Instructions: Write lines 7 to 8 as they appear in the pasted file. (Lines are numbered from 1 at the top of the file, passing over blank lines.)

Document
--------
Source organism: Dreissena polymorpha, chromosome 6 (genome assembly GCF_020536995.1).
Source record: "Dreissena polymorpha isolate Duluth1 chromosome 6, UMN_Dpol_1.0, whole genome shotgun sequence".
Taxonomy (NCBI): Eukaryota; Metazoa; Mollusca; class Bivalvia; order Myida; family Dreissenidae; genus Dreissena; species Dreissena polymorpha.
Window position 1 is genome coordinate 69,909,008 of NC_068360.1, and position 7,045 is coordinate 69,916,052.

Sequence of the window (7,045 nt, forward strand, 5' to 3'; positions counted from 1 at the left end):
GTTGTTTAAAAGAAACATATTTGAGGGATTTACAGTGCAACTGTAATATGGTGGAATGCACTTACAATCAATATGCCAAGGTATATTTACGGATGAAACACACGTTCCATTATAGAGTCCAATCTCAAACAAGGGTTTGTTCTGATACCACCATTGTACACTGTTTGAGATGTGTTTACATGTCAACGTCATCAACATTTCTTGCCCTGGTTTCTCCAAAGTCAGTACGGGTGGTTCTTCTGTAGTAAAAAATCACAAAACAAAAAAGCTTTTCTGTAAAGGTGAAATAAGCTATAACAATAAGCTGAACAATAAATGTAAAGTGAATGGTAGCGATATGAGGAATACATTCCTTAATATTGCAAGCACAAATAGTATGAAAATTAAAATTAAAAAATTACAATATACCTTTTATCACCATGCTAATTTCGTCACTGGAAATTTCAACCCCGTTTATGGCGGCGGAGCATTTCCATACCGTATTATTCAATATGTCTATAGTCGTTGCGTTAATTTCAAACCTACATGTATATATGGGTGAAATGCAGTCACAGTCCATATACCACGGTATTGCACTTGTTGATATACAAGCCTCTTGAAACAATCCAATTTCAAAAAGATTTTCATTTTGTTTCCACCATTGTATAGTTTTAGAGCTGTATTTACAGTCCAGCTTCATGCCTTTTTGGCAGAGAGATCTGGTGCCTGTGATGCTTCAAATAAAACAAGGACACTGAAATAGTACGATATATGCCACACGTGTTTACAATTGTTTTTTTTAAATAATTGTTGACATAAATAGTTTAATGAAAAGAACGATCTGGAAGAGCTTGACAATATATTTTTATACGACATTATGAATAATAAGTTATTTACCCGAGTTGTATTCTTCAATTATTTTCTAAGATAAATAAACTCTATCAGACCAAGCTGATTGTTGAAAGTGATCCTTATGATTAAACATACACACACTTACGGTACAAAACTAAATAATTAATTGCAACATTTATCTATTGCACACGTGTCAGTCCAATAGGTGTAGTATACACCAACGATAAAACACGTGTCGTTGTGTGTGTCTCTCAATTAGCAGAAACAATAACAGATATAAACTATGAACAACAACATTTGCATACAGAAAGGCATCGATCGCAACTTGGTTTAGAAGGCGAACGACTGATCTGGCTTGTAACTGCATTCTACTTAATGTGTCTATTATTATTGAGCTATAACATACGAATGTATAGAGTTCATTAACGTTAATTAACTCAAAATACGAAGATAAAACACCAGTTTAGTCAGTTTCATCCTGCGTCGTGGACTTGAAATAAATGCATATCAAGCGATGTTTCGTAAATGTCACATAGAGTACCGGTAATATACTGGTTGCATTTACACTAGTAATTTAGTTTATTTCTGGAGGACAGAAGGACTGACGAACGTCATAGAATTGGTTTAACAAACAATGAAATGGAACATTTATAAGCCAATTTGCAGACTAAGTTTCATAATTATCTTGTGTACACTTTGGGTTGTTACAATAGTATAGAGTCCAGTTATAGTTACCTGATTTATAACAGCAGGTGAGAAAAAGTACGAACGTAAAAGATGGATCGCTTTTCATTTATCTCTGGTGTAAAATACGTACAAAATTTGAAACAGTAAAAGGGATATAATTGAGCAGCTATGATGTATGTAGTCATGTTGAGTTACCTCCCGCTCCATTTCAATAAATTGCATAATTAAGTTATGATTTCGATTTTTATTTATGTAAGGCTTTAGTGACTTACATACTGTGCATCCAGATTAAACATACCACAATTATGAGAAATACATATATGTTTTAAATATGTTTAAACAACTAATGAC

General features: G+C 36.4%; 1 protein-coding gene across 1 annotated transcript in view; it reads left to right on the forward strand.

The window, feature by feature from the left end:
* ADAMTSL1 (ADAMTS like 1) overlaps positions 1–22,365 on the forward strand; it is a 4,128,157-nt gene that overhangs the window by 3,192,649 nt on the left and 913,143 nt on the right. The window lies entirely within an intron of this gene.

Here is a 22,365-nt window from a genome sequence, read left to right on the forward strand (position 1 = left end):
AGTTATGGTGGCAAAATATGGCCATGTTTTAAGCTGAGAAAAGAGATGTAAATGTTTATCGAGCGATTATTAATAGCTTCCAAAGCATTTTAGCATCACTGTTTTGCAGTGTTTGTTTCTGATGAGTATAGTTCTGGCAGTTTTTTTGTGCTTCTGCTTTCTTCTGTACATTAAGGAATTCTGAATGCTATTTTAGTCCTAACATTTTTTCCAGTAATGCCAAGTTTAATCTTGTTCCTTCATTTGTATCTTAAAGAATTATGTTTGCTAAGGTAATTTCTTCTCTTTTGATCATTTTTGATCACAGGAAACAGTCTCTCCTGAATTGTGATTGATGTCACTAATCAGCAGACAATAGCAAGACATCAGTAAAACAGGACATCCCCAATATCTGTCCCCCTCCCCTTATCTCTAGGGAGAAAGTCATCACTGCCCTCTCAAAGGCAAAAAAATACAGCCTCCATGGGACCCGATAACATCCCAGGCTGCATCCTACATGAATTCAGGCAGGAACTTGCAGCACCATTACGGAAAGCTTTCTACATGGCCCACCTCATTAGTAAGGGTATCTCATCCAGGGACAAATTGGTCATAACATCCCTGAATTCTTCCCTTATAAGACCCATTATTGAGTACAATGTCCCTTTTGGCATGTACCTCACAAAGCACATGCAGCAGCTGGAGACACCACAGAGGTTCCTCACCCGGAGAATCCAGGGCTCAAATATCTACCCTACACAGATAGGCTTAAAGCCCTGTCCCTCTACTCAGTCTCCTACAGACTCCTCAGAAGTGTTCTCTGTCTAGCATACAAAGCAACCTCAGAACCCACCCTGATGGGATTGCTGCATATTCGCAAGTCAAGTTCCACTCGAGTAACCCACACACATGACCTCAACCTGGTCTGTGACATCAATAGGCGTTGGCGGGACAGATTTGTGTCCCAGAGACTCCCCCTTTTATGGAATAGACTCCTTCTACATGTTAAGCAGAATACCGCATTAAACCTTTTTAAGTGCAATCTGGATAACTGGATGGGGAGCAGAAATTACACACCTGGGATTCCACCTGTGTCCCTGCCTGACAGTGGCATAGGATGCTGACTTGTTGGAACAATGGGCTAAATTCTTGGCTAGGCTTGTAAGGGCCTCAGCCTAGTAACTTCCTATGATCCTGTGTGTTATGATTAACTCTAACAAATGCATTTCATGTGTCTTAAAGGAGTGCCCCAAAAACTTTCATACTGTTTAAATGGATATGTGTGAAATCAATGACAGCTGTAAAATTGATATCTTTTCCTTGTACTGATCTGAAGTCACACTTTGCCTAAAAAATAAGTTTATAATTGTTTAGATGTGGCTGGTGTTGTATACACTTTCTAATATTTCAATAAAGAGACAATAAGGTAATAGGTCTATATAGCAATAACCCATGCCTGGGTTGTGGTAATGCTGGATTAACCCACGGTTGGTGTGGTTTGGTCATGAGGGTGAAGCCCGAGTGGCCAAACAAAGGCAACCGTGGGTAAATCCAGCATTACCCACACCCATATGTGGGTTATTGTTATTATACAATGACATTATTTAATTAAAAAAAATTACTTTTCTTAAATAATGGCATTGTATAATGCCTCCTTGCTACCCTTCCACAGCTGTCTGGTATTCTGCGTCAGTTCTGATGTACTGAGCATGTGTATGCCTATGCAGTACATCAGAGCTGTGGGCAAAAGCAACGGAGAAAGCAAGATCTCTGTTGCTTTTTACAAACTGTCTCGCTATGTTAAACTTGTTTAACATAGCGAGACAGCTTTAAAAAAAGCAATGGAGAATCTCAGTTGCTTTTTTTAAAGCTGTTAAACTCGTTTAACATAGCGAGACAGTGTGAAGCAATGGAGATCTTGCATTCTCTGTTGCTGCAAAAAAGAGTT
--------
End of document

General features: G+C 36.4%; 1 protein-coding gene across 1 annotated transcript in view; it reads left to right on the forward strand.

The window, feature by feature from the left end: